Muhammad Zeeshan originally from the province of Sindh, Pakistan, is a graduate of the National College of Arts, Lahore. Trained in the traditional school of miniature painting, Zeeshan like his contemporaries Talha Rathore and Nusra Latif Qureshi, has replaced the conventional traditional subject matter of miniature painting with his own personal interpretation of socio - politico - religious issues that plague life today.
Zeeshan's works are commentaries on the Afghan wars, Islamphobic propaganda post 9/11, suppression and censorship. To this end Zeeshan has utilized the imagery of guns, daggers, vultures and rodents. Guns juxtaposed with bananas are intended to convey the corruption of young disaffected innocent minds driven to violence. Zeeshan associates the world's politicians with vultures and scavengers feeding off the less privileged. In the exhibition catalogue From Lahore to Montmartre, Contemporary Miniatures from Pakistan, Paris, 2007, Zeeshan recounts how as a young man he worked in a cinema house which showed pornographic movies. In an attempt to put his talent to use he took up the role of painting over the images that were deemed too risque and would offend sensibilities.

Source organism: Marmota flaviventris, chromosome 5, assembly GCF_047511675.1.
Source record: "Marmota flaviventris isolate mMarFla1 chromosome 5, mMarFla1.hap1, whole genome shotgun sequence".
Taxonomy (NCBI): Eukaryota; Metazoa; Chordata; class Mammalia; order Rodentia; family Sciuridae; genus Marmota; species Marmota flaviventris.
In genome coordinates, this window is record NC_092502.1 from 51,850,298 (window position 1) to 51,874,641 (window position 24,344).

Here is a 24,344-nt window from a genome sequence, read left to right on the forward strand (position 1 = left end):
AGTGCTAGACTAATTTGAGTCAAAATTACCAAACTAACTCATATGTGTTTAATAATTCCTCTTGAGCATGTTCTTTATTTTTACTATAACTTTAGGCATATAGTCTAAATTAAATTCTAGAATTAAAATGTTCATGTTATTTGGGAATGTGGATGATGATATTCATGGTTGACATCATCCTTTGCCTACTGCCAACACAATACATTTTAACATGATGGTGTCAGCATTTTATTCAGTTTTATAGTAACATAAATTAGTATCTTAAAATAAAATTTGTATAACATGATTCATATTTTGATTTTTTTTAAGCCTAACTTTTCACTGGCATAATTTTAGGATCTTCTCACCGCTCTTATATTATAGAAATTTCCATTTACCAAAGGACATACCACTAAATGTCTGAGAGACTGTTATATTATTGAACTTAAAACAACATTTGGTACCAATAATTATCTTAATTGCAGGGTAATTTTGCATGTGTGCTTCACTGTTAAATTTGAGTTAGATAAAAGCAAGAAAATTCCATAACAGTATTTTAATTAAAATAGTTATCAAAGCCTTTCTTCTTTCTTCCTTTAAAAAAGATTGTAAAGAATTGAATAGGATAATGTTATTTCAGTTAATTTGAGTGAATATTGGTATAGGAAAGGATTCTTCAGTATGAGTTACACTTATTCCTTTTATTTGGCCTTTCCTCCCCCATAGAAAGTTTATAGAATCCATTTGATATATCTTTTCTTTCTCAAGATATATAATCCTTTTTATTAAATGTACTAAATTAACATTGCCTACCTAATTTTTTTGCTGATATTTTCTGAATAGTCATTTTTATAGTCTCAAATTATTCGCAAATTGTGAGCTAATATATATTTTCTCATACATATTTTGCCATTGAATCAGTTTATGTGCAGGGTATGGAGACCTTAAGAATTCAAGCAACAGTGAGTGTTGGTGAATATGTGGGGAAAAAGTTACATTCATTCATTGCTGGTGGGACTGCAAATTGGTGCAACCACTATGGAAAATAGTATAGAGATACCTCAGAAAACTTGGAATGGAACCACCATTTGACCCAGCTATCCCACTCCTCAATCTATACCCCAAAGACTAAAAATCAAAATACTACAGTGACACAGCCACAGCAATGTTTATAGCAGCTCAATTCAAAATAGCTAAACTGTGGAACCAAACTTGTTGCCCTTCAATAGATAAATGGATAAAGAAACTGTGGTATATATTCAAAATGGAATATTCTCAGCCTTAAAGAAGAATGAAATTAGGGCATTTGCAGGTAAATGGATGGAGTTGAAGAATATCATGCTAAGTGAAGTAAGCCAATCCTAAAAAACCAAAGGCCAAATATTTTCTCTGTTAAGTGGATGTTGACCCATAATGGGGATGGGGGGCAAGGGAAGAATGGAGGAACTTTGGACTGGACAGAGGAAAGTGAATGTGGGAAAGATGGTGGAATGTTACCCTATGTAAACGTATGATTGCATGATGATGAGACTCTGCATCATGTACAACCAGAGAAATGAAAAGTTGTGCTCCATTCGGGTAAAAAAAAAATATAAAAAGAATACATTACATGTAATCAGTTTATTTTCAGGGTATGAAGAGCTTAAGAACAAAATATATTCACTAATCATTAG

"... rodents like mice and rats nibble away food from the inside leaving the outside well intact but the inside hollow and empty. These similarities are found in the leaders of the world as well. For their own interests they can go to any lengths."
(Muhammad Zeeshan, From Lahore to Montmartre, Contemporary Miniatures from Pakistan, Paris, 2007, p. 17)
This particular work depicting a pair of rats facing each other but with their expression and actions 'censored' leave its interpretation to the viewer's imagination.